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This item is from Elektor electronics magazine Jan 1985 , the circuit can easily be built on a peice of Veroboard or similar without need of etching a PCB
this entire item can be downloaded from the download section under filename of ''

Commodore Cassette Interface


Necessity being the mother of invention this circuit was destined to be designed. The 'necessity' here is Commodore's insistence that the VIC 20 and C64 computers can only be used with a special cassette recorder supplied by ... Commodore. One of our designers baulked at the idea of buying a cassette recorder only for his computer when he already had a perfectly good audio recorder. Some kindly soul directed his outraged energy towards the nearest soldering iron and so was born THE Commodore cassette interface by Elektor.

As in many home computers, the data output by the VIC 20 and C64 via the cassette interface is in the form of a square wave signal with an amplitude of 5 Vpp. The information input to the computer has the same form. The cassette connector also contains a so-called 'sense input' that enables the computer to check if the recorder's PLAY button is pressed. The Commodore will only activate its motor output if this is the case. The computer itself switches the recorder motor on and off and we will see later how this is actually done. First, however, we must see what happens if the computer wants to save a file on cassette.

THE interface in detail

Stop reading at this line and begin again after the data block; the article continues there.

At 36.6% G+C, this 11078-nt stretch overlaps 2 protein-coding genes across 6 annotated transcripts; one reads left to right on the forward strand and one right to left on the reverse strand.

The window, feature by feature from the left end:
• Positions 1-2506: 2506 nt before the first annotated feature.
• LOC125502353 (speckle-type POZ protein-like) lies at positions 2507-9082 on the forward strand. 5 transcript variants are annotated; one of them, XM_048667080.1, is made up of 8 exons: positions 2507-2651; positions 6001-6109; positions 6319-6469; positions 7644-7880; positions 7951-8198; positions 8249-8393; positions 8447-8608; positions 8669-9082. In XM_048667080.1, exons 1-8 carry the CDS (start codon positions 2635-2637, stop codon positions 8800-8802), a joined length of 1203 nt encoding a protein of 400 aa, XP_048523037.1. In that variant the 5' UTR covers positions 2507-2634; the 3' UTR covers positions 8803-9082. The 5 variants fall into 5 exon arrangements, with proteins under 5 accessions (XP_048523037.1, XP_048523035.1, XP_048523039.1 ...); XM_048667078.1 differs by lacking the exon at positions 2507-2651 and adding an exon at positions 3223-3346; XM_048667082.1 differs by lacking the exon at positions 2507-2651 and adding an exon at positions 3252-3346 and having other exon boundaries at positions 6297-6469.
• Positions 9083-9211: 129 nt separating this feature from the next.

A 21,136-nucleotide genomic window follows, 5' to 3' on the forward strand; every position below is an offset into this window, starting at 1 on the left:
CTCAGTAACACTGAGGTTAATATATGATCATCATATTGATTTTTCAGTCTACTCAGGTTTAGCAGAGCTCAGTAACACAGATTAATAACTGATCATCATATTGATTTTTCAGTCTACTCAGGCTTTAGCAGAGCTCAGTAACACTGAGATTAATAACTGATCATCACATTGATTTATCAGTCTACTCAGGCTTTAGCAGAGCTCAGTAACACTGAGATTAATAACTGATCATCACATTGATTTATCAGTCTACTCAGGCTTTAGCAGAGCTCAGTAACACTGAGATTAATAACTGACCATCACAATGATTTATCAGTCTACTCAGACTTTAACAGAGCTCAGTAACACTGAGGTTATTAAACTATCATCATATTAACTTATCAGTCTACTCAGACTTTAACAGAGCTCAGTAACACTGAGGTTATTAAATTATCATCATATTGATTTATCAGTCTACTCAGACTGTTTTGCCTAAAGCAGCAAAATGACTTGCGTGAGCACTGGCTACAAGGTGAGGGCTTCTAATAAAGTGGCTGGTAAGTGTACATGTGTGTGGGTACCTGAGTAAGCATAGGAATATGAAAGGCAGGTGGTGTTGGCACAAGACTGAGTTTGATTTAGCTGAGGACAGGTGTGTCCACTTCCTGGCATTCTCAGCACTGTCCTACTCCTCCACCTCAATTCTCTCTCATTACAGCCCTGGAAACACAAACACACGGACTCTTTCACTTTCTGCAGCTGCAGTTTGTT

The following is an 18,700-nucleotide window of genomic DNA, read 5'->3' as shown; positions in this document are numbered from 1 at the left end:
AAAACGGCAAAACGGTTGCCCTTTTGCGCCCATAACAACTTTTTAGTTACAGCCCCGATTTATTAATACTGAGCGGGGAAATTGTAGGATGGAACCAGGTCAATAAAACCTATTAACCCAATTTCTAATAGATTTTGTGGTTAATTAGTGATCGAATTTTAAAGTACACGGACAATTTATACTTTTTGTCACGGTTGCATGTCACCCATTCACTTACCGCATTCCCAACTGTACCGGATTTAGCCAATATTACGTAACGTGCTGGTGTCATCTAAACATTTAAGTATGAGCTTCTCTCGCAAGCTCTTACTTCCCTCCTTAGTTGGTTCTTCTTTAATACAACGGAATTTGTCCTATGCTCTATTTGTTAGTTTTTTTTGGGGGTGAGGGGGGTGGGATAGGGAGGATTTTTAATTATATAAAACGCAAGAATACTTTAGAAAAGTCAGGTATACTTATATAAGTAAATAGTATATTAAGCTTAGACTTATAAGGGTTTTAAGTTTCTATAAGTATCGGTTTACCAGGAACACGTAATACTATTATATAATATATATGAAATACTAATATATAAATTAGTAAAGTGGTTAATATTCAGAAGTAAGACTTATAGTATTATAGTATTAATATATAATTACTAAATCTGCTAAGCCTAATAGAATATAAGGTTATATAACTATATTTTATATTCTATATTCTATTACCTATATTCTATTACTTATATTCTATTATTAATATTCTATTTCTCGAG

The program to be saved appears in the form of pulses with an amplitude of 5 Vpp on the wnte output of the connector. This amplitude is, of course, much too large to be saved directly on the tape so the signal is first reduced to about 200 mV by voltage divider R13/R14. This signal is then suitable for recording on the tape. The procedure for loading a program is somewhat more involved. The signal supplied by the recorder via a DIN or loudspeaker output socket is nowhere near square in shape and its amplitude is also much too small, at about 200 to 300 mV. The signal must therefore be amplified and its shape improved. A single op-amp (Al) increases the signal's amplitude by about six times. The offset of Al, and consequently of A2, is set to half the supply voltage by means of R3 and R4. The second op-amp is set up as a schmitt trigger which takes the signal from Al and forms it into a clean square wave signal with an amplitude of 5 Vpp. The computer can now load the program via the connector's read input. A LED (D4) has been included in the circuit to show that this is actually happening. It will only light when transistor T1 is caused to conduct by a '1' appearing on its base but the logic levels switch far too fast to be seen with the naked eye. When data is being transferred the LED appears to be continually on. One obvious advantage of this LED is that it simplifies finding the start of a progsm. The motor in the cassette recorder must be switched on and off at the right times by the computer. Naturally enough this is done via a relay (Rel) instead of directly. When pin 3 of the connector goes high transistor T2 is switched on and causes the relay to operate. First of all, however, the computer must be made to think that the PLAY button is pressed. This condition is simulated by connecting the sense input to ground, which is exactly what happens in the Commodore data recorder when this button is pressed. If the sense input is connected straight to ground, as we have done, we can then simply forget about it. The power supply for the interface is very kindly provided by the computer. As figures 1 and 2 show, pins 1 and 2 of the cassette connector are GND and + 5 V respectively. This makes a separate supply for the circuit unnecessary.